Lately I’ve been thinking about the American TV show “The Office” as a kind of 21st century morality play.  Alicia and I have watched the show up through the beginning of the 3rd season and while I make no claims about authorial intent, and I think that some of this analysis will unravel as the show continues post-merger, I do think there are some interesting things going on there.  Alicia has written about the same idea here.

So here’s how I see it.  Jim and Pam are the protagonists.  They are essentially “Christians” within the scope of the show.  Michael and Dwight are their counterparts.  Jim and Pam exhibit, to greater and lesser degrees most, if not all of the classical virtues: humility, charity, kindness, patience, self-control, temperance and diligence.  They aren’t perfect characters of course.  Pam sleeps with her boyfriend, and in some ways is guilty of one of the “vices” that has been mostly forgotten, acedia, in her willingness to let Roy walk all over her.  And perhaps we can see a trace of cruelty in Jim's teasing of Dwight at times, but for the most part it is good-natured.

What we see in Jim and Pam more than anything though is Christian virtue.  Who steps up and sings with Michael after he's crashed a party he wasn't invited to?  Jim, the host whose party was crashed.  Who makes Michael feel like he's done a good job after he's been impossibly tactless at the Dundee Awards celebration?  Pam.  Who comforts Phyllis when Angela is cruel? Again Pam.  Who introduces a little joy and lightheartedness into the office with the Dunder Mifflin Olympics and then honors Michael and Dwight so that they feel included?  Jim and Pam again.  And of course it's Jim and Pam that see to it that Dwight is taken care of when it's discovered that he has a concussion.   Over and over we see these characters being humble when they could pridefully recognize how genuinely superior they are in almost every way to their co-workers.  Over and over they are kind, generous, self-controlled when wronged, etc., etc.  As my wife points out in her piece they really are the salt and light of the office.  Like Christians they preserve their "world" from falling into complete anarchy amidst the competing vices and even bring a little joy when they aren't just trying to maintain sanity.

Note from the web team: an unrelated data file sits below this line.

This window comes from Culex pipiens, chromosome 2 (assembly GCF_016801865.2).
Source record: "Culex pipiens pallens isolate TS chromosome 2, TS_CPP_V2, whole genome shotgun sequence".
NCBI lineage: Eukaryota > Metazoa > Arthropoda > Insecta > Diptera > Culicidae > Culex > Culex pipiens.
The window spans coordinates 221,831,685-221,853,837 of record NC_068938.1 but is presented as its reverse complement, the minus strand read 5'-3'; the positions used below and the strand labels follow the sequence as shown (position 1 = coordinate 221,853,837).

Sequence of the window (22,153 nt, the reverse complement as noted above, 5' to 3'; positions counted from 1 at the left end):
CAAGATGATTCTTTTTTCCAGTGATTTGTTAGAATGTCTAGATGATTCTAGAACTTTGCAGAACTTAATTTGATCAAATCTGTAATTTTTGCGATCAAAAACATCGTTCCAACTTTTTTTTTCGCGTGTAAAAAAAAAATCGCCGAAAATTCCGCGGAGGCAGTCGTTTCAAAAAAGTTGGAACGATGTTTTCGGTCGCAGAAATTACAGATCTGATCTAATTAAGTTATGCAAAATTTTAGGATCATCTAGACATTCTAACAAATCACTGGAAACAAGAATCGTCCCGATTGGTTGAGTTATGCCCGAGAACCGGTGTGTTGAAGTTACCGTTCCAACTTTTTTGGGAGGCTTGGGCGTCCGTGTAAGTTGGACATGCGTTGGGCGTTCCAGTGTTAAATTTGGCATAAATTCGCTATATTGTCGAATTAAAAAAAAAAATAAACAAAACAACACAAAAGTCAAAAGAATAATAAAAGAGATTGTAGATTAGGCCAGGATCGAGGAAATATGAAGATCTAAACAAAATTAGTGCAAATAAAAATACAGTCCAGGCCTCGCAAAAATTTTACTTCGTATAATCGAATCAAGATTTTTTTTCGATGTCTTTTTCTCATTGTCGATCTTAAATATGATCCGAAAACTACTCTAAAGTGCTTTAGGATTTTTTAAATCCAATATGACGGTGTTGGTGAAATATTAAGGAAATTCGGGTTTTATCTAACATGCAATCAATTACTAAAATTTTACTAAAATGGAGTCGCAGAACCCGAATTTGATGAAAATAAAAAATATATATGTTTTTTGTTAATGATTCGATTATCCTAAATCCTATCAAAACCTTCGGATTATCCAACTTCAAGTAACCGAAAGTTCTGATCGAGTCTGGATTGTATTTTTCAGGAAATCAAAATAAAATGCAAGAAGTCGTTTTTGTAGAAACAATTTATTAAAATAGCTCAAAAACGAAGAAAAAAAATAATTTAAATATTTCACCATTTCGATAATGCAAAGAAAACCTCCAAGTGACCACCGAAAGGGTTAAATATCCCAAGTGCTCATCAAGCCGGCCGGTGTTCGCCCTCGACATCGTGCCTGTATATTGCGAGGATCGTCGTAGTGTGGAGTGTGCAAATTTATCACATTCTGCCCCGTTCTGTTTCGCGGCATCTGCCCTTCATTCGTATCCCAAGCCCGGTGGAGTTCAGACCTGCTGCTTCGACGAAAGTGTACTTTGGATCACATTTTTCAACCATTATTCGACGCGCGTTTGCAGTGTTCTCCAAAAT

Dwight and Michael on the other hand are almost like mirror opposites of Jim and Pam.  Jim and Pam have a healthy (if strained), respectful, relationship that they both wish could be more.  Dwight and Michael have a sniping, sycophantic relationship riddled with power struggles.  The vices are present in absurd doses in both of these characters, particularly pride, the prince of vices, and it's twin envy.  Of course it is the absurdity of the dose of folly, juxtaposed with the level-headed virtue of Jim and Pam that makes the show so funny.

If we continue pushing this framework we can see that in many cases the less central characters represent particular vices and follies heightened to the level of absurdity and thus humor.  Stanley practically is a sloth.  Angela is wrath incarnate.  Meredith is a big bundle of lust and gluttony (in the form of drunkenness).  Oscar is a sodomite.  Creed is greed (i.e. theft).  Kevin is a male counterpart to Meredith's lust and gluttony.  Kelly is a fool (sloth considered mentally perhaps?), and envious/greedy for a life that is not real.  Phyllis exemplifies the acedia, or "indolence of the heart" mentioned above, particularly in her relationship to Angela.  

Roy presents an interesting case, because while at first he is presented as a picture of wrath his character exhibits key differences from the others.  For one thing his vices are much more believable.  He is not a caricature of wrath, but rather the kind of spiteful and cruel boyfriend/husband we've all seen or met.  Thus he is much easier to despise.  Dwight makes us angry, but there is something in his daffiness that makes us laugh and maybe even pity him a bit.  Kevin just makes us shake our head.  But Roy we really dislike.  Roy is an ass.  We want Jim to punch him.  But then there's the second interesting thing about Roy.  He seems to convert when Pam finally confronts him and calls off the wedding.  Indeed he's the only one we can imagine converting.  The others are too deeply, intrinsically what they are.  We can't imagine a Kevin that's not lazy and childish, or an Angela that's not a witch.  But Roy, precisely because he is the kind of jerk we recognize from real life, can believably experience redemption.  (Although admittedly I'm only in Season 3, so we'll have to see if it takes.)

I think there is much more that could be said, and more that could be traced out on this topic, but I'll leave it hear for now.  I think the Office is a great contribution to modern entertainment.  It's a program that celebrates the good (who doesn't love Jim and Pam?) and has a good-hearted chuckle at folly.  That is as it should be.
9/24/2012 06:11:51 am

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10/3/2013 07:02:59 am

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